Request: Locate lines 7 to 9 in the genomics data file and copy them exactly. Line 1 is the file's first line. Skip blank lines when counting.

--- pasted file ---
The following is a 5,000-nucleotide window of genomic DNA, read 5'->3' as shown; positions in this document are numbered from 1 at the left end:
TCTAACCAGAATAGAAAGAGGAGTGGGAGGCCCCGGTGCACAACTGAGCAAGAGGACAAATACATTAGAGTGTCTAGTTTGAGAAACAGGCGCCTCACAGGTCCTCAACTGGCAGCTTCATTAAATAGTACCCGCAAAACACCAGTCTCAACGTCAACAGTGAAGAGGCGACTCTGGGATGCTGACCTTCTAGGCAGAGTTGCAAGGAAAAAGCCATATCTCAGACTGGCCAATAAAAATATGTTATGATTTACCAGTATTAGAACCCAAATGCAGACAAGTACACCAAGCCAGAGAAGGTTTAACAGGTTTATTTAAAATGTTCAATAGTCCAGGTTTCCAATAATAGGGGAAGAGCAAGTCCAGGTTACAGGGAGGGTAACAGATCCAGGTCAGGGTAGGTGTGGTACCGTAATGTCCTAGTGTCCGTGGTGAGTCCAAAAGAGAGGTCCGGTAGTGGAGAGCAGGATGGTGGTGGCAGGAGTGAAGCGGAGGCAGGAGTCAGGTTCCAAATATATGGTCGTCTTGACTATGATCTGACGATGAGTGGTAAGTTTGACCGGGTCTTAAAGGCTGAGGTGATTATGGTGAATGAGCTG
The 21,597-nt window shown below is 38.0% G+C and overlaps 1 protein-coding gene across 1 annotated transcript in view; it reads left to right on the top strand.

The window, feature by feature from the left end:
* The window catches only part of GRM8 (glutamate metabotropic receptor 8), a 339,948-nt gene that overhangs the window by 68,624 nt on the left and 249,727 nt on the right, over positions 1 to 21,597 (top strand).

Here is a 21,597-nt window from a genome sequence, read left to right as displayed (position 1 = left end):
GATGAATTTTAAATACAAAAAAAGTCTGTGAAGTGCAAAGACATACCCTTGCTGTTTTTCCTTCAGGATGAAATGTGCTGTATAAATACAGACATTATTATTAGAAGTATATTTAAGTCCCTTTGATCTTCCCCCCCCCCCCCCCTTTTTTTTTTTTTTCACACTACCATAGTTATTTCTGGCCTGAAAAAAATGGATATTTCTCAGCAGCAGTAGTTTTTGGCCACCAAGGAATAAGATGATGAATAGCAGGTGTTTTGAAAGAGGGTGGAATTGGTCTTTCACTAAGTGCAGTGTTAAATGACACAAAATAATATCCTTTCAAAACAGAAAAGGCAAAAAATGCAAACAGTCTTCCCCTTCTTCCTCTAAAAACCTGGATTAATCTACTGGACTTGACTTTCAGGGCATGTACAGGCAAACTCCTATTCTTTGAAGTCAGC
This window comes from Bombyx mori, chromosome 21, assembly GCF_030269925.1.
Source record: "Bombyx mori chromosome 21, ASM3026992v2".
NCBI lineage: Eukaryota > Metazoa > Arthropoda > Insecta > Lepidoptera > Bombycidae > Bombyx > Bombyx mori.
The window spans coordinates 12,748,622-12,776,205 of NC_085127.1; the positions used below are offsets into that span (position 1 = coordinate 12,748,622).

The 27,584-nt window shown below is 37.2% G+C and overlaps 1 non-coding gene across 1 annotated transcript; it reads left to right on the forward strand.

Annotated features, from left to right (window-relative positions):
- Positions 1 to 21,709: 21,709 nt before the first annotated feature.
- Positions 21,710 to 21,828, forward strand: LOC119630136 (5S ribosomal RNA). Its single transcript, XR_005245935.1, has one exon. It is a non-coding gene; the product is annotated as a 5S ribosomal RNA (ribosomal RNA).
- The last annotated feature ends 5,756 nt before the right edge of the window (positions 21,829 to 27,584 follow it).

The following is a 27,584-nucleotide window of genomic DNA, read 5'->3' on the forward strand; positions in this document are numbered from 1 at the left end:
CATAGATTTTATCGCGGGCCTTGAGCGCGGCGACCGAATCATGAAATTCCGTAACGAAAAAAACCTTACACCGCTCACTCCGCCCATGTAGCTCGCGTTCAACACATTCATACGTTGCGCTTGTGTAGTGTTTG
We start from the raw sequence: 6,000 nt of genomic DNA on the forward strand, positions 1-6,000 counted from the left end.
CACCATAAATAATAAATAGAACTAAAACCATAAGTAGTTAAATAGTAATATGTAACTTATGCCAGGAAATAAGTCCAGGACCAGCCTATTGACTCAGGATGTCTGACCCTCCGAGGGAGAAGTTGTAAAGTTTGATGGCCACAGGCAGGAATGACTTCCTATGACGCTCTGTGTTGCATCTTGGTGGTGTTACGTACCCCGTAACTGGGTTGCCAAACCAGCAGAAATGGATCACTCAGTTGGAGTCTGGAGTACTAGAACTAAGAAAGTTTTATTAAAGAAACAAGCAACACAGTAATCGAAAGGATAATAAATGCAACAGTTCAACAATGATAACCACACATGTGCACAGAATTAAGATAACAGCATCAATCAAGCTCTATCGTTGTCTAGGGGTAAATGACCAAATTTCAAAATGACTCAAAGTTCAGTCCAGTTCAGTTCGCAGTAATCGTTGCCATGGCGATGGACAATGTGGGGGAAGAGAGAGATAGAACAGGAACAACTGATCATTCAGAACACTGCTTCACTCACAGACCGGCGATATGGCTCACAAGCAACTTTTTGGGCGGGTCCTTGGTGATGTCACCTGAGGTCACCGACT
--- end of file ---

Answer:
GATGAATTTTAAATACAAAAAAAGTCTGTGAAGTGCAAAGACATACCCTTGCTGTTTTTCCTTCAGGATGAAATGTGCTGTATAAATACAGACATTATTATTAGAAGTATATTTAAGTCCCTTTGATCTTCCCCCCCCCCCCCCCTTTTTTTTTTTTTTCACACTACCATAGTTATTTCTGGCCTGAAAAAAATGGATATTTCTCAGCAGCAGTAGTTTTTGGCCACCAAGGAATAAGATGATGAATAGCAGGTGTTTTGAAAGAGGGTGGAATTGGTCTTTCACTAAGTGCAGTGTTAAATGACACAAAATAATATCCTTTCAAAACAGAAAAGGCAAAAAATGCAAACAGTCTTCCCCTTCTTCCTCTAAAAACCTGGATTAATCTACTGGACTTGACTTTCAGGGCATGTACAGGCAAACTCCTATTCTTTGAAGTCAGC
This window comes from Bombyx mori, chromosome 21, assembly GCF_030269925.1.
Source record: "Bombyx mori chromosome 21, ASM3026992v2".